Children in California may legally be able to have more than two parents, should a bill working its way through the California Legislature pass. The bill’s sponsor, state Sen. Mark Leno, intends the bill to provide legal standing to the modern American family.
The bill’s inspiration came from a case in which a girl with two mothers -- one in prison and one hospitalized -- ended up in state custody after a judge ruled that her biological father couldn't be her legal guardian because she already had two parents, according to MSNBC. Supporters of the bill argued that in such cases, having more than one parent could help keep children out of foster care.
The Legislature also pointed to possibilities such as if a woman meets her spouse while pregnant but the biological father still wishes to be involved in the child’s life, or if two lesbians use a sperm donor who wishes to be involved.
Critics have demonized the bill as an attempt to destroy the traditional family. “He's trying to change the whole attitudes and understanding of what family is,” California Right to Life Committee Director Camille Giglio told CBS news. “Family is a father and a mother and children.”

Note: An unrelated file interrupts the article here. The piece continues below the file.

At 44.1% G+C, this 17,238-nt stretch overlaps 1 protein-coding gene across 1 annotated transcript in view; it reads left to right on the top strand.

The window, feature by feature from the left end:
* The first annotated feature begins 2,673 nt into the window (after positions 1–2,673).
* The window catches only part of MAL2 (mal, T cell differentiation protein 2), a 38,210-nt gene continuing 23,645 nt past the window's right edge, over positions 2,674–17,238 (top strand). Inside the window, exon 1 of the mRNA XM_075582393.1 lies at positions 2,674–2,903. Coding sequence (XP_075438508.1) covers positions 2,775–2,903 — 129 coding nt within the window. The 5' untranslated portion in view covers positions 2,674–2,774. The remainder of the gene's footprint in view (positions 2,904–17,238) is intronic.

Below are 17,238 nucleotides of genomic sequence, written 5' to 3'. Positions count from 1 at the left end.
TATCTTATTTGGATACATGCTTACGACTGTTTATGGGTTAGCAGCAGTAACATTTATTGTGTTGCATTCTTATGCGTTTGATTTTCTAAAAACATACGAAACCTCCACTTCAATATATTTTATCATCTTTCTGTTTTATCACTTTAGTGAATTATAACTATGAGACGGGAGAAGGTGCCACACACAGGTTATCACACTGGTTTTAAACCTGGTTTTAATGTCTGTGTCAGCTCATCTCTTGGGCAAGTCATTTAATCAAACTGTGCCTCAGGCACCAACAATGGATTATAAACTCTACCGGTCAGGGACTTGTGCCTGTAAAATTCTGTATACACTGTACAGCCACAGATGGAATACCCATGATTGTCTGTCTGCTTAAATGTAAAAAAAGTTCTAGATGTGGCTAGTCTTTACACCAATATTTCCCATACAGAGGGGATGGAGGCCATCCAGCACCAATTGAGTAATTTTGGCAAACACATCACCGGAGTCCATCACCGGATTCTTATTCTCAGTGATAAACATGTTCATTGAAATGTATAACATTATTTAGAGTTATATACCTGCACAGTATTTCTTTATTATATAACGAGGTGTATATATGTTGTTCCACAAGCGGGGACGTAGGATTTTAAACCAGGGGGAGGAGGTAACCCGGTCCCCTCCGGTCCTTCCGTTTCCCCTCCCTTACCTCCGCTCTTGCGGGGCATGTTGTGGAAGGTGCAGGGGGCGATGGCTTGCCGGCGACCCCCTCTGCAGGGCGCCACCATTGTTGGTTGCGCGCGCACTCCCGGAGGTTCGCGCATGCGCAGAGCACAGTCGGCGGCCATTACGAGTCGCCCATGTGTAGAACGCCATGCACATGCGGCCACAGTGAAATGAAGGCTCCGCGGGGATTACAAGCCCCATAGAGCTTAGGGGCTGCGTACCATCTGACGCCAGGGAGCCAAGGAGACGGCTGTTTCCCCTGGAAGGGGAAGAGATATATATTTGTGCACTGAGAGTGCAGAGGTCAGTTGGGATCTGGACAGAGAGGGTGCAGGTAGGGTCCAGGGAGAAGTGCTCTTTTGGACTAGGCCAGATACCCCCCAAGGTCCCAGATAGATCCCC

Supporters countered that the modern family has evolved, and this bill simply responds to that. “The bill brings California into the 21st century, recognizing that there are more than Ozzie and Harriet families today,” Leno told the Sacramento Bee. According to the 2010 census, married couples now represent less than half of all households.
The bill doesn't set a maximum number of parents a child could have, leading to concerns that children could have an unlimited number of parents. But since the bill doesn't change the definition of parentage, Leno called the possibility of a child having five or six parents “laughable,” according to MSNBC.
California is not the first state to consider such a measure. Pennsylvania, Maine, Delaware and the District of Columbia already recognize more than two parents, according to MSNBC.
The bill, SB 1476, has already passed California’s Senate and the Assembly Appropriations Committee began considerations July 9.